Global warming could potentially be reversed through combination of burning wood biomass, capturing and storing CO2 emissions, but only before increase in temperature reduces number of available trees, finds study
July 16, 2013
– Researches at the Chalmers University of Technology in Sweden recently published a study in the Environmental Research Letters journal showing that global warming could potentially be reversed through a combination of burning wood biomass and employing technology that would capture and store carbon dioxide emissions underground (CSS), The Guardian reported on July 11.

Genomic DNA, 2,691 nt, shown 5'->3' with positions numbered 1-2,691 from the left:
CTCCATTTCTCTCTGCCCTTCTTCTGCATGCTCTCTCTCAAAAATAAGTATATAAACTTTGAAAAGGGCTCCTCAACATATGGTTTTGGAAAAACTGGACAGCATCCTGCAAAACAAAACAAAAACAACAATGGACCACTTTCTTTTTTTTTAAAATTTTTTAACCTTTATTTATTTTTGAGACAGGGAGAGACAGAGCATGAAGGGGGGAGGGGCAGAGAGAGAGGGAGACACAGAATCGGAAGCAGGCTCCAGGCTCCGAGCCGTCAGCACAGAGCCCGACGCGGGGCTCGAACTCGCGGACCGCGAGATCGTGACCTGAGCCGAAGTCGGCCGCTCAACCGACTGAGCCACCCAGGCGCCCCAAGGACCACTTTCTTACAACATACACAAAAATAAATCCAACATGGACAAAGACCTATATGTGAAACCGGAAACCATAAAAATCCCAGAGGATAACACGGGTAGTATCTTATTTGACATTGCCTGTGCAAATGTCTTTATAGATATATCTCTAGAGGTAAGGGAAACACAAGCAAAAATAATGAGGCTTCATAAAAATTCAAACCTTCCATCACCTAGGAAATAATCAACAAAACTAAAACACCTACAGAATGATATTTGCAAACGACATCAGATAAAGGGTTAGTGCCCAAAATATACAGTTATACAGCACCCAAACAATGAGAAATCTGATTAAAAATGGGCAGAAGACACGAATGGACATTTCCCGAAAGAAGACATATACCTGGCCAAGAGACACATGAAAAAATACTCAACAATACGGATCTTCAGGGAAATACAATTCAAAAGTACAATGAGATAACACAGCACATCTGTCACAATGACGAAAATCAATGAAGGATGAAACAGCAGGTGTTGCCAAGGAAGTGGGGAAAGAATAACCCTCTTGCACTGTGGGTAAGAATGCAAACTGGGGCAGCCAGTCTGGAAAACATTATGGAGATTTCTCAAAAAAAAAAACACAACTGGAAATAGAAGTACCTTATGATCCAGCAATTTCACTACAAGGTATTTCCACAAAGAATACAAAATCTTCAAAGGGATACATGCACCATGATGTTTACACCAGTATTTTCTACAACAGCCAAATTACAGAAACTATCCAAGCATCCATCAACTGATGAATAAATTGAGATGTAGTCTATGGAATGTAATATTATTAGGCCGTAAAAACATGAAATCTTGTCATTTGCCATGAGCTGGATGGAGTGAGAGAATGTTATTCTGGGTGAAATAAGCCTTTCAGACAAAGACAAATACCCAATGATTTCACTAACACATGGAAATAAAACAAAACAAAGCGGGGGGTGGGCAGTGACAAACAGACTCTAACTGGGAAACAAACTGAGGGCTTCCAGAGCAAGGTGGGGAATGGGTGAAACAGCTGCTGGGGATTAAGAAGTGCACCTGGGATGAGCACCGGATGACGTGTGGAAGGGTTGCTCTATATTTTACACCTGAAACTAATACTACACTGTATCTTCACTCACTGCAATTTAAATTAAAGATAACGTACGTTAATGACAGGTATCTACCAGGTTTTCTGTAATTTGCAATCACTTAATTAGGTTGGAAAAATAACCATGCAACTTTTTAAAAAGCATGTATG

This approach will only be effective before the increase in temperature reduces the available number of trees, researchers cautioned. The bioenergy and CSS method could potentially reverse a temperature increase in excess of 2 degrees Celsius, said lead author Prof Christian Azar.
The bioenergy and CSS method is the most cost-effective way to deal with carbon emissions and could potentially even offset carbon emissions from fossil fuel, according to the study.
In order to reverse the increase in temperatures, there must also be a large expansion in nuclear power or renewable energy, said Prof Christian Azar.
The primary source of this article is The Guardian, London, England, on July 11, 2013.